Over the last few weeks, the Roman River Music Autumn Festival has brought a wealth of music to the heart of Colchester, such as outstanding international classical musicians, pianist Benjamin Grosvenor, Natalie Clein, The King’s Singers making its festival debut and much, much more.

Not only does it attract outstanding international musicians to our area but the festival continues to form relationships and assist in the development of our aspiring local musicians. The festival ends on Sunday 1 October at 6pm showcasing work with young players from the Colne Valley Youth Orchestra plus contributions from local singers and other musicians joining the Festival Orchestra for its finale.

On Thursday 28 September, The King’s Singer’s made its debut at the festival with music ranging from William Byrd to Bob Chilcott.  This concert kick-started the festival’s residency at St Mary the Virgin in Stoke by Nayland, one of the largest churches in Suffolk, with a history stretching back to the 10th century.  On Friday 29 September at 8pm there is a re-orchestration of another of Mahler’s symphonies and tomorrow evening there is a performance of Bach’s Mass in B minor.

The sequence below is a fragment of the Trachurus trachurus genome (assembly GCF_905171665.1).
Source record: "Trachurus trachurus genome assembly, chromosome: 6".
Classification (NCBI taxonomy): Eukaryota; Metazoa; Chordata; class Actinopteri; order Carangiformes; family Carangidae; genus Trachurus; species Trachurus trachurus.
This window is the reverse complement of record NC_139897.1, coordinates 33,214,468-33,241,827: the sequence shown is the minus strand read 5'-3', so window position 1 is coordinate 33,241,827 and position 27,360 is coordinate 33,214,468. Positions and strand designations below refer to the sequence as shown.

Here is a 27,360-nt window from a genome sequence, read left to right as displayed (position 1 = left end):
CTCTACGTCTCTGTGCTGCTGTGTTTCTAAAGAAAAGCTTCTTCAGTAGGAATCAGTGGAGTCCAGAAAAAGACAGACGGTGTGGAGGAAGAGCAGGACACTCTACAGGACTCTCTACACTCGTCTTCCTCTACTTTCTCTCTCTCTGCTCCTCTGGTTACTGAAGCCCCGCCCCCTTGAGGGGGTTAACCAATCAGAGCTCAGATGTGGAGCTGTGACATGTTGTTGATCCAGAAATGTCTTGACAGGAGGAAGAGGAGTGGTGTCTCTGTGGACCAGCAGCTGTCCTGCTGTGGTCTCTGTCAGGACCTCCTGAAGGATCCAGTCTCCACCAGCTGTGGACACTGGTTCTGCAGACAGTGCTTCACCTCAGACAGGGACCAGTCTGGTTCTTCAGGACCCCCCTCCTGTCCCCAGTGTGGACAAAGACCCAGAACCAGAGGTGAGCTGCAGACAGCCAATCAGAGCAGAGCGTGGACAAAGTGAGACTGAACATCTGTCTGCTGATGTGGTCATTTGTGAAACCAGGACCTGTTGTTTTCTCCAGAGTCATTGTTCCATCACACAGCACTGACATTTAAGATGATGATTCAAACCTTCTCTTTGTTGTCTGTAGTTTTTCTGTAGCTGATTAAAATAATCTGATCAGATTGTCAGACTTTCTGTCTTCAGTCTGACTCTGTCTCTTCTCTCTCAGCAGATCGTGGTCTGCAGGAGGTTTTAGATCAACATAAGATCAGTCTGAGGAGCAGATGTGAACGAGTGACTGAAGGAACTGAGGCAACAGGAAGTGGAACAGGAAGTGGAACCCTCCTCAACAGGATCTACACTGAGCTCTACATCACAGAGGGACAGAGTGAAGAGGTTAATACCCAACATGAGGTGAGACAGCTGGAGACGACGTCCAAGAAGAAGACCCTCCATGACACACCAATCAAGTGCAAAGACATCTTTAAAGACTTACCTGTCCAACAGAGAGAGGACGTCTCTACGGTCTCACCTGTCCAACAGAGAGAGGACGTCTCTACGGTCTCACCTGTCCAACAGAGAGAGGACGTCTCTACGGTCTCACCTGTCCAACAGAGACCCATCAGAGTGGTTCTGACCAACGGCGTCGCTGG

Visit www.romanrivermusic.org.uk

Lunchtime recitals

Early next month, Charles Hine will be performing Clarinet music accompanied by pianist Ian Ray at the launch of the Lion Walk Lunchtime Autumn concert series. Wednesday, October 4, 1pm, Lion Walk United Reformed Church, Colchester. Free concert with retiring collection.